Generally, these Blazor hosting models quickly execute at near-native speed. This makes them ideal for handling complex business logic and concurrent users. For instance, Blazor WASM utilizes mono-compiled runtime and is designed to optimize execution and provides an ideal browser environment for running .NET code.
Blazor Server apps offer efficient execution of business logic and application code as they execute on the server side where there are abundant resources and higher processing power. Meanwhile, Blazor Hybrid has full access to the native capabilities of devices with platform-specific integrations, leading to optimized performance.
These hosting models have .NET integration that Blazor is built on. Developers can access the .NET ecosystem featuring libraries and frameworks and build server-side logic.
Differences between Blazor hosting models
The differences between these hosting approaches include:
Static site hosting: clients download Blazor WASM apps as a set of static files and this can be delivered via a content delivery network such as Azure CDN.
Better UI customization: Blazor WASM runs fully on the client side, hence it provides better UI customization, leading to a more optimized user experience.
Direct access to server and network resources: Blazor Server apps directly access server and network resources when executing, leading to improved performance, especially in high-latency cases.
Small payload size with faster initial load time: this can lead to improved user experience as users can quickly start interacting with the application, reducing the wait time.
Platform-specific requirements: Blazor Hybrid’s native client apps require an installer and platform-specific deployment methods.
Optimal efficiency: the combination of Blazor WASM features and native client API capabilities lead to optimized performance and better user experience.
Blazor hosting models use cases
Below is an overview of the use cases of the three different hosting models.
Blazor WebAssembly hosting model
The single-page app (SPA) framework is often used to build apps that can run offline. It is ideal for building internal enterprise applications where the development environment can be controlled.
Client-side SPAs: The SPA framework provides an interactive way to build an interactive client-side web app using .NET. This means that both the user interface and application logic get fully loaded and executed in the client browser, and as a result, this model is ideal for developing interactive applications with no server-side dependency.
Progressive web apps (PWA): PWAs work offline and can be installed on users’ devices. Generally, they offer a native-like experience, hence users can access them from browsers, without the need to install the application. Using Blazor WebAssembly allows developers to build these apps that offer seamless user experience across different platforms and devices.
Code reuse: Blazor WASM enables the reuse of existing .NET code, promoting efficient app development and UI consistency across multiple projects and platforms.
Blazor Server facilitates server-side execution of .NET code and offers client browsers real-time interaction. Real-life use cases of Blazor Server hosting model include:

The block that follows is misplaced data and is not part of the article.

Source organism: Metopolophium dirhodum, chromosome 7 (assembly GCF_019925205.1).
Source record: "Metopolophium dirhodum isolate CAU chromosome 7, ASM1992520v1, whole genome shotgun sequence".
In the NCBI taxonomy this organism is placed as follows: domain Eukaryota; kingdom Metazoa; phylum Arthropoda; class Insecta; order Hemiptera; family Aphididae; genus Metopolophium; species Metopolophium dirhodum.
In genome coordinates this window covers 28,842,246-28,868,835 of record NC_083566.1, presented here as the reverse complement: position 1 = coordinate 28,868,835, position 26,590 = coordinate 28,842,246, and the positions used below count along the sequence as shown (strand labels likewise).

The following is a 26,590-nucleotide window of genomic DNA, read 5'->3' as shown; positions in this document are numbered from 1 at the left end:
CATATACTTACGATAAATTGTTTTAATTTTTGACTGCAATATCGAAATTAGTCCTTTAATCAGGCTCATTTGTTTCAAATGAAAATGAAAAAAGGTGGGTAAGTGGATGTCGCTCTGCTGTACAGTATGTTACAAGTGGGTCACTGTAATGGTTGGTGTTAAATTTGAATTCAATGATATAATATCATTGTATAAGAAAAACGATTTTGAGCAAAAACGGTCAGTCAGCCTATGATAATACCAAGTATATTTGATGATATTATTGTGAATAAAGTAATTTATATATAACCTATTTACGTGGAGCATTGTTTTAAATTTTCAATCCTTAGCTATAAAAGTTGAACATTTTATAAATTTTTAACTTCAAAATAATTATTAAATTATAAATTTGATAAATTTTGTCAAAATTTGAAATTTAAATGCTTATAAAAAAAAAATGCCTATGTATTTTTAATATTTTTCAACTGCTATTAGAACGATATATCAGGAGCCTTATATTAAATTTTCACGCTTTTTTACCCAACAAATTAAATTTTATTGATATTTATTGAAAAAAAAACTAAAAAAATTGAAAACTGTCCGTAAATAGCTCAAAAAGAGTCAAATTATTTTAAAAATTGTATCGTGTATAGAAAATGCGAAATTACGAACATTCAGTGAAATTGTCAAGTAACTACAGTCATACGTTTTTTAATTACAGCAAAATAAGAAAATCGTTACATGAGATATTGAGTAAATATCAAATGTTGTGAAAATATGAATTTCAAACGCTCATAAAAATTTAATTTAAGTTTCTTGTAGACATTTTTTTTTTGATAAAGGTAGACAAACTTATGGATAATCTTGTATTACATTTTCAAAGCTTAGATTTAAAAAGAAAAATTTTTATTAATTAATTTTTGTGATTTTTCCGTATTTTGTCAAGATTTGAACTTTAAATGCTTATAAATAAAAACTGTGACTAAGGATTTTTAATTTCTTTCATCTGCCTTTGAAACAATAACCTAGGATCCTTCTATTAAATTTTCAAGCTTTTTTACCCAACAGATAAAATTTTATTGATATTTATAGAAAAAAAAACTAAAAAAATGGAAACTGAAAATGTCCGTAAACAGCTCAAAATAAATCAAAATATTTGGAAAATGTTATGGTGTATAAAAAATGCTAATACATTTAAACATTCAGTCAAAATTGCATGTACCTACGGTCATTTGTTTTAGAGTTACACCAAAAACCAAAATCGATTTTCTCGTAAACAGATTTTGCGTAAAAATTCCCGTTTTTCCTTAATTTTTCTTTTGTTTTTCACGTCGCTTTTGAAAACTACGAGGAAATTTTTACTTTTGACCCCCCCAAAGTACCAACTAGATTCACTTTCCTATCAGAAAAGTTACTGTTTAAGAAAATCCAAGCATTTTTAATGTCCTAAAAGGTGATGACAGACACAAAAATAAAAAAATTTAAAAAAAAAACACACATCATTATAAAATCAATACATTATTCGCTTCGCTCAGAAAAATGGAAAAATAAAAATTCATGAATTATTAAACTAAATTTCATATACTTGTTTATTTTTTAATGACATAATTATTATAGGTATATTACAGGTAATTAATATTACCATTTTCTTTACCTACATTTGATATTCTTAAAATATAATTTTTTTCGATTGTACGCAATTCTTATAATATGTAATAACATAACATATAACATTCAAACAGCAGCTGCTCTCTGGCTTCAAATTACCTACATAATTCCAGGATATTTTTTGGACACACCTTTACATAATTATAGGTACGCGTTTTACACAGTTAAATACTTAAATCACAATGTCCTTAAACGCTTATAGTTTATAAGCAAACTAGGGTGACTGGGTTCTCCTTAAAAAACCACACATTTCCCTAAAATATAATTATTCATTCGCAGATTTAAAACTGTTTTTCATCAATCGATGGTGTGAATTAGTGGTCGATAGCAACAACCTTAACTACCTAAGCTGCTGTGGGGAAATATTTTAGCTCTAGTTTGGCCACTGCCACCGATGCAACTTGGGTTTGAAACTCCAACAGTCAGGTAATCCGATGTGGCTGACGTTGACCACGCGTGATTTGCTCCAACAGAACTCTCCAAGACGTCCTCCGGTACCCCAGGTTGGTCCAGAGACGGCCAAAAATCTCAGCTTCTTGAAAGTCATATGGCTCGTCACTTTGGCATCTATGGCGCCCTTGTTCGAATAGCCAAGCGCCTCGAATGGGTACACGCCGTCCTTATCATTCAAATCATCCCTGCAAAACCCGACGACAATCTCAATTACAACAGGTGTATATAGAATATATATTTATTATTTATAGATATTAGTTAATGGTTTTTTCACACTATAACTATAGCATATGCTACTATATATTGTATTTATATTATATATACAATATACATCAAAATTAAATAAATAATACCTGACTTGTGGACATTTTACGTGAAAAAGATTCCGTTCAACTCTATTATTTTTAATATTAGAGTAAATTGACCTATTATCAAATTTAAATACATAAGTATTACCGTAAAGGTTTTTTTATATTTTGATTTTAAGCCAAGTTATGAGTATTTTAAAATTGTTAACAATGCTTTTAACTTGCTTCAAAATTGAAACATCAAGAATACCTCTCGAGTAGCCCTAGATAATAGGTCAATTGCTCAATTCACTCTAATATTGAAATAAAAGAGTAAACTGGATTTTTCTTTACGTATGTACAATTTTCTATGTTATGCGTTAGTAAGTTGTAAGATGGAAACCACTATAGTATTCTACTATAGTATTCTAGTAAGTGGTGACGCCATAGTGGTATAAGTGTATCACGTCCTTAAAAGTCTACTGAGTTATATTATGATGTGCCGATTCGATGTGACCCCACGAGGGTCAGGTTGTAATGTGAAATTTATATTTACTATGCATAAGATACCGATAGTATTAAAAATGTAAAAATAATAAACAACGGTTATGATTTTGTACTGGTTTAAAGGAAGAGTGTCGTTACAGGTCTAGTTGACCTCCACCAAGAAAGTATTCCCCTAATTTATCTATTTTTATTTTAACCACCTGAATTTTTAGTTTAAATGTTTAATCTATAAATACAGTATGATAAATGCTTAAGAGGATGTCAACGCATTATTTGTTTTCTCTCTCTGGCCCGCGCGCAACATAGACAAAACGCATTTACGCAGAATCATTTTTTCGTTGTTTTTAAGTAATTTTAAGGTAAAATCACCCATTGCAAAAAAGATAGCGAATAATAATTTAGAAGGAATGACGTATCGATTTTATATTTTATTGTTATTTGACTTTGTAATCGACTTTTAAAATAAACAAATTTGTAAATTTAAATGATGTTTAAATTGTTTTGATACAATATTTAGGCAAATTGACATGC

Enterprise integration: this hosting model’s server-side features make it suitable for developing applications that interact with services such as APIs and databases. It can seamlessly integrate with backend systems and servers.
Internal tools and dashboards: this deployment model can easily integrate with existing .NET backend services. It provides a better way of building customized solutions that meet specific business needs. As such, the Blazor Server hosting model is suitable for building internal tools, reporting apps, and dashboards.
Real-time applications: Blazor Server uses SignalR connection to offer real-time communication features, empowering developers to create responsive and interactive UIs that update in real-time, for example, online gaming apps and chat apps.
Line of Business apps (LOB): Blazor Server’s feature-rich profile makes it suitable for building critical computer apps that integrate with existing APIs and .NET backend services. This makes the host model suitable for running robust enterprises and requiring real-time updates.
Blazor Hybrid provides a convenient way to modernize apps with real-life use cases such as:
Proof-of-concept prototypes: Blazor Hybrid’s code-sharing ability can help businesses quickly analyze the viability of their project concepts. This makes it ideal for use in rapidly creating proof-of-concept apps.
Productivity apps: the .NET environment and the model’s ability to reuse UI components make it ideal for building modern productivity apps help to reduce workload.
Cross-platform apps: the Blazor WebAssembly hosting model can be used to develop cross-platform apps for Android, iOS, macOS, and Windows using a single codebase. The hosting model is ideal for businesses creating multi-platform mobile apps.
Blazor hosting models provide developers with multiple ways to deploy their apps. Blazor WASM, which can work offline, ensures that client capabilities and resources are fully leveraged. Blazor Server loads apps much faster and offers support to resource-constrained devices, while Blazor Hybrid leverages web technologies and the native capabilities of the device and allows code sharing across platforms. Thus, Blazor’s multiple hosting approaches offer flexibility, which is vital for a customized user experience, enhanced performance, and improved productivity, enabling developers to quickly build modern, feature-rich apps.